"There were no data. We wrote in (the article) that here we are observing these high doses, and they're not helping people, so we asked ourselves, 'Why are we doing it?' " Ballantyne said. "We did the most extensive literature search and looked at all of the trials, and there was basically no evidence supporting what we were doing."
When asked why there wasn't more scrutiny on the initial claims that an opioid-based painkiller wouldn't be addictive, Ballantyne said, "Before, back then, I did what I was taught, and I believed it."
The inevitable lawsuits began to trickle in, slowly at first, claiming the company dishonestly marketed the pain pill by failing to tell doctors, pharmacists, and patients about the drug's addictive qualities. In 2001, West Virginia became the first state to file lawsuit against the pharmaceutical company, charging Oxy's maker with violating the Credit Protection Act by using "highly coercive and inappropriate tactics to attempt to get physicians and pharmacists to prescribe OxyContin and to fill prescriptions for OxyContin, often when it was not called for." The state eventually settled with Purdue for $10 million in 2004.
But it wasn't the end of Purdue's legal woes. Dozens of lawsuits were filed, sometimes by individuals or groups of people.
By 2005, Purdue spokesman Timothy Bannon actually boasted about it: "Over the last four years, Purdue Pharma has never lost an OxyContin personal-injury lawsuit. On the contrary, 365 personal-injury lawsuits involving well over 1000 plaintiffs, including many cases brought by these same personal-injury lawyers, have ended in Purdue's favor. We expect these new cases will be no different."
The "new cases" he was referring to were 1000 separate suits, all filed on the same day in Purdue's home state of Connecticut, after a judge declined to certify a class-action lawsuit.
But the US Attorney's Office was investigating Purdue as well. As early as 2002, there were criminal murder and manslaughter charges brought against physicians in Florida and California for over-prescribing the pill. And the Connecticut Attorney General issued a press release in 2001 urging the company to only allow pain specialists to prescribe the medication.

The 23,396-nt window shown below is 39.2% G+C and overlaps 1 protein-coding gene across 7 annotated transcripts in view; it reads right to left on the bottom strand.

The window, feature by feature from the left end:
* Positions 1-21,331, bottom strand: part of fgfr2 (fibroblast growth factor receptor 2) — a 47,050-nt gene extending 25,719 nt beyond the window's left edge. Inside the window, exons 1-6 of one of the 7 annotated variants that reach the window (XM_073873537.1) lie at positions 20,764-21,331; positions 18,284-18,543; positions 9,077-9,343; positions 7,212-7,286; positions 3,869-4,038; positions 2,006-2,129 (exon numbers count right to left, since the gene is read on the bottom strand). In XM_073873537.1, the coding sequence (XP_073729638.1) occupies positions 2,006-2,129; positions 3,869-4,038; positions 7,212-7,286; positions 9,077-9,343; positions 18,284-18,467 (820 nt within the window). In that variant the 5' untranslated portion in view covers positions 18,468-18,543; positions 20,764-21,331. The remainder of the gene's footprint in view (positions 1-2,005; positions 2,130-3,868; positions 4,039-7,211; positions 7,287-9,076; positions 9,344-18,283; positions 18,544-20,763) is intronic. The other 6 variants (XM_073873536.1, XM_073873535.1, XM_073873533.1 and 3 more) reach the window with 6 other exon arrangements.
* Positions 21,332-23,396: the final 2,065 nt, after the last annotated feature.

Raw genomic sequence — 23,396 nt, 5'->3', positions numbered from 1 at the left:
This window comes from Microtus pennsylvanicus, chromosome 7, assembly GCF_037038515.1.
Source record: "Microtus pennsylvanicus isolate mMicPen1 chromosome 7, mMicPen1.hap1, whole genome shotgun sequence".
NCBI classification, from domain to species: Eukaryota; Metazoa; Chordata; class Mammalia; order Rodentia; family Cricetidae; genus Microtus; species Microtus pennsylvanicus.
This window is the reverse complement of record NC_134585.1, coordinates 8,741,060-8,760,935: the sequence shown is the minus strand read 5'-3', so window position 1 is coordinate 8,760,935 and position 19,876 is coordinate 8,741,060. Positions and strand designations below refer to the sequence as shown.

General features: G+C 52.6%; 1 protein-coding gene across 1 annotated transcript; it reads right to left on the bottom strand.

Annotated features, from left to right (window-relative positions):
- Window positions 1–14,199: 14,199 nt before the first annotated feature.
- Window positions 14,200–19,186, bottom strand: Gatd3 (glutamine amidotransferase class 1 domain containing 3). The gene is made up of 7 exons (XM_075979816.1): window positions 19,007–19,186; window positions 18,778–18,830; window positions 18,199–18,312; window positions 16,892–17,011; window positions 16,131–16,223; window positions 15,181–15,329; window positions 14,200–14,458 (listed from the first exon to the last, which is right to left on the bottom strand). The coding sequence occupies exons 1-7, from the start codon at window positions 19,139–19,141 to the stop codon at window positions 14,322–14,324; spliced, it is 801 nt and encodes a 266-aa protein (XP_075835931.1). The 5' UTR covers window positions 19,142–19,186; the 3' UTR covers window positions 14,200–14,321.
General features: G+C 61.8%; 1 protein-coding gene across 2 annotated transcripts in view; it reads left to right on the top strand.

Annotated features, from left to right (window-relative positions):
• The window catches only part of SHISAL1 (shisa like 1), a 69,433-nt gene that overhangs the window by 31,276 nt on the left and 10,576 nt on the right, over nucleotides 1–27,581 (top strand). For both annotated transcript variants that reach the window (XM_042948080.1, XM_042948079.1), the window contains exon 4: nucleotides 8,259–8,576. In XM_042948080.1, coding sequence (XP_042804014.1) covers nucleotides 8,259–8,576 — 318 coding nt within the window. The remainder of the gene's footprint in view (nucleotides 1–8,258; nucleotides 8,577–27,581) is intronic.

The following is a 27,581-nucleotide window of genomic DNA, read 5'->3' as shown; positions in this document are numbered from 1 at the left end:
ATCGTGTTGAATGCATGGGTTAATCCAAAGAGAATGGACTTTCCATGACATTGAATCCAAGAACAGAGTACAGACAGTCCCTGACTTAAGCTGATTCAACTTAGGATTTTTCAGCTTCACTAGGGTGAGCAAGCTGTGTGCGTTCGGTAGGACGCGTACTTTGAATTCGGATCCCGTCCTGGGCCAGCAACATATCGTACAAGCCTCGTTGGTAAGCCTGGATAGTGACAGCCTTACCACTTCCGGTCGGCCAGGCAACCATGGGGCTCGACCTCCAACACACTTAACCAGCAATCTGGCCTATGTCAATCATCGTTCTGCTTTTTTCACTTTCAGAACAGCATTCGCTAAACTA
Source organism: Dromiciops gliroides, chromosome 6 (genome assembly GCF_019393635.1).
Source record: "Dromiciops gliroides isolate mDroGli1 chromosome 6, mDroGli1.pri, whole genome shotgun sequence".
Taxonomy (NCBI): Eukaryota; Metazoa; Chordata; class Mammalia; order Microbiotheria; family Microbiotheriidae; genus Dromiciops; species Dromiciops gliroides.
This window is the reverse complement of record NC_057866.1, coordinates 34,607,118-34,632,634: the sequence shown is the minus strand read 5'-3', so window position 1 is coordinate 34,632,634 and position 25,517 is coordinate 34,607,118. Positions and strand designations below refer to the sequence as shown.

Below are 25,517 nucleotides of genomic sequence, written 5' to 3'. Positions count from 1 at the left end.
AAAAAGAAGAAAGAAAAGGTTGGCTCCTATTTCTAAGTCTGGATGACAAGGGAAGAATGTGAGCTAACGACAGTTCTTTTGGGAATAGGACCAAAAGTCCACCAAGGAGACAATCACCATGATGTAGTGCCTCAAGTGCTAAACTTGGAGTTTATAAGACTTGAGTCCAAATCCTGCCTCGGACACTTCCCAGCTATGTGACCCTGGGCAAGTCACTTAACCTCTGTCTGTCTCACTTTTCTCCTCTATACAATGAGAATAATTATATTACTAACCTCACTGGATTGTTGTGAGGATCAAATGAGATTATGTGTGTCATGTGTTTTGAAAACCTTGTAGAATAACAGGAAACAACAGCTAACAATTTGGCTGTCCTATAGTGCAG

In the wake of these civil and criminal charges, then–US Attorney John Brownlee launched a four-year investigation that led to the largest settlement with a pharmaceutical company up to that point. The 2007 suit, which was filed on behalf of 26 states, took aim at Purdue's initial claim that Oxy's time-released formula made the drug less likely to be addictive than faster-acting Percocet or Vicodin.
The federal court records demonstrated Purdue's own clinical trials and the studies performed by the FDA did not show that Oxy was any more effective or any less addictive than existing pain medications.
The company pleaded guilty to one felony count of misbranding, and its three top executives — Michael Friedman, the president; Howard Udell, its top lawyer; and Dr. Paul Goldenheim, its former medical director —pleaded guilty to misdemeanor misbranding. The judge ordered the company to pay $600 million in fines and other payments.
Together, the top executives paid $34.5 million. Judge James P. Jones sentenced them to three years of probation and 400 hours each of community service in drug treatment programs. During the sentencing, Jones said he was troubled by his inability to send the executives to prison.